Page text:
What the Intarwubs spat out this morning

Like many folks, I enjoyed more than my share of the Doors as a teenager. And, like most, I outgrew them. One thing, though, that’s always sort of fascinated me about them was that Morrison’s father was an admiral, an in fact is Wikipedia notable in his own right.

Anyway, what popped up randomly this morning is this 9-minute video of Read Adm. Morrison and his daughter being interviewed about Jim at some point in the last several years. It’s clear the admiral really had no idea how big Jim was, or how influential, or really even what the appeal of the music was, but that’s more or less to be expected; the man was born in 1919.

Still: Interesting.

Dept. of Narrow Interests

I have, as most Heathen know, quite a few pix available over at Flickr.

Sometimes, I get an email notice that someone has made one a favorite. This is almost always a friend or relative expressing enjoyment of a photo of some other member of our extended family or circle of friends.


Today, I got a favorite notice from a name I didn’t recognize at all, for a relatively odd picture from a clown-themed fundraiser a few years ago:


The user has no photos of her (?) own to peruse, but checking her list of favorite pictures was, well, revealing:

Screen Shot 2012 08 10 at 2 34 01 PM

Very well then. Carry on.

Posted in Pix

This is awesome

So, here’s the sequence:

  1. The Obama campaign runs an ad that, perhaps unfairly, accuses Romney of being responsible for the death of a woman who, after being laid off due to a Bain buyout, lost her health insurance.

  2. A Romney functionary quite justifiably tries to deflect this by pointing out that, had the woman lived in Romney’s Massachusetts, she’d have had access to many more health care options thanks to Romneycare!

  3. The conservative base has a giant freakout because, you know, improving health care options for Americans is EEEEVIL.

I don’t think you need anything else to declare the modern GOP completely worthless. I really thought this Onion story was satire, but I’ll be damned if it doesn’t look exactly like this situation.

The cloud comes with risks. Behave accordingly.

First, let me preface this by saying “behave accordingly” doesn’t mean “eschew the cloud.” Networked, connected computing can give us far too many benefits to abandon as a concept. However, as is often the case, new paradigms mean new risks and new ways of protecting yourself.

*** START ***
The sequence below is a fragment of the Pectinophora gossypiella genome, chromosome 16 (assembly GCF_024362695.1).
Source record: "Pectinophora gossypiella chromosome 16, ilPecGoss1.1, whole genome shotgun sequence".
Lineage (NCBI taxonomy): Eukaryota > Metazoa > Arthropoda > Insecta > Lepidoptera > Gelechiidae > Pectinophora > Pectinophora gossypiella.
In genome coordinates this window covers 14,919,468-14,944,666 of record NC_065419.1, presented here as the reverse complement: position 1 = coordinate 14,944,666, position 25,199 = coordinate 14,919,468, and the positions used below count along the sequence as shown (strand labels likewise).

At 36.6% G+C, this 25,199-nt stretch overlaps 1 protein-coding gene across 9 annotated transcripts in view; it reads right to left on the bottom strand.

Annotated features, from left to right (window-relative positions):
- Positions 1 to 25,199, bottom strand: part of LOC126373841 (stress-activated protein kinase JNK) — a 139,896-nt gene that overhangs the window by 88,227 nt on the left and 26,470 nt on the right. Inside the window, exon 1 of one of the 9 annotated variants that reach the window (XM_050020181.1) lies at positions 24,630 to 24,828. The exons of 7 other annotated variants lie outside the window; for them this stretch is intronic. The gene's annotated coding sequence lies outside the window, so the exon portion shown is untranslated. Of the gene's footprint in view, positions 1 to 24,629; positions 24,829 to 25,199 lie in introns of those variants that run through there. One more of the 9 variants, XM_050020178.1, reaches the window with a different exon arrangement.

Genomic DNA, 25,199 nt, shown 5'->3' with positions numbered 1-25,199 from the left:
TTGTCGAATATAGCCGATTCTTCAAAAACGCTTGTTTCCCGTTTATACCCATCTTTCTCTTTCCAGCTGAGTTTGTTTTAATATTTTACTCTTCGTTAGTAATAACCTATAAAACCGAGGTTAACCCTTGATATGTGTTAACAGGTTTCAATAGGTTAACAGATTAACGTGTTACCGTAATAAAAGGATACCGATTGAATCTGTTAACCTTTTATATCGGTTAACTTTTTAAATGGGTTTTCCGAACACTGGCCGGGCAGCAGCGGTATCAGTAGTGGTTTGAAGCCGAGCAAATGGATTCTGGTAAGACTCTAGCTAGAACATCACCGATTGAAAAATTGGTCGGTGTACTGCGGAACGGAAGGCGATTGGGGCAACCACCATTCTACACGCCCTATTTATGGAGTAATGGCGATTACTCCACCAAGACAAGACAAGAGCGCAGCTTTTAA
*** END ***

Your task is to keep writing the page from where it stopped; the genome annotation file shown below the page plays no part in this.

Now, read this terrifying article. The subject of the hack is a tech journalists who should have known better, and could have ameliorated the damage done with some very simple steps. That he did not have backups of his primary machine is, frankly, mind boggling — especially when it was the only place his digital photos of his newborn daughter were stored. (Really? On a Mac, with Time Machine as an option? WTF?)

If you’ve read the whole thing, either now or before, you know the drill:

  • Bad guys got his Amazon, Apple, GMail, and Twitter accounts easily because all were connected.
  • They were particularly savvy at exploiting what amounts to an inadvertent security hole that exists only because of complementary policies at Apple and Amazon.
  • They locked and remotely wiped his phone and laptop.

They did all this because they wanted his Twitter handle, no shit. What they could have done, but did not, was extend their nefariousness to his financial life; after all, they had full control of his email.

Hey Chief Heathen, What Should I Do?


  1. First and foremost, if you use Gmail, enable two-factor authentication on your Gmail account. This sounds complicated, but it’s really not. Basically, after you configure it, you can’t log into your Gmail account from a random, other computer without ALSO having access to your phone, because Google will insist on texting you a security code you must provide as part of the login process from a non-trusted computer. This makes compromising your email WAY harder. (This may sound familiar if you bank with Chase; they do something similar. If your bank doesn’t, find another bank.)

  2. If you use a Mac, do NOT use “Find my Mac” until Apple secures it better. (Two-factor would make a big difference here.) This is not to say a stolen-laptop service like Prey isn’t a good idea; they are. It’s just that Apple’s combination of approach and (lack of) security here is what allowed the bad guys to remotely wipe the victim’s machine. Oops.

  3. DO NOT USE THE SAME LOGIN AND PASSWORD ON ANY TWO ACCOUNTS ANYWHERE. Yeah, I know this sounds onerous. Trust me. It’s important. Using a good password assistant program, and it’s much easier. The nice ones include browser plug-ins that will fill logins for you, so you don’t even have to remember passwords anymore. I like 1Password which, as a bonus, has a simple password generator built in. It costs money, but is well worth it.

  4. Finally: Backups, backups, backups. I’ve talked about this before, and my methods are still the same: Time Machine, Super Duper, CrashPlan, and Dropbox. Yes, all four. Trust me. I know things.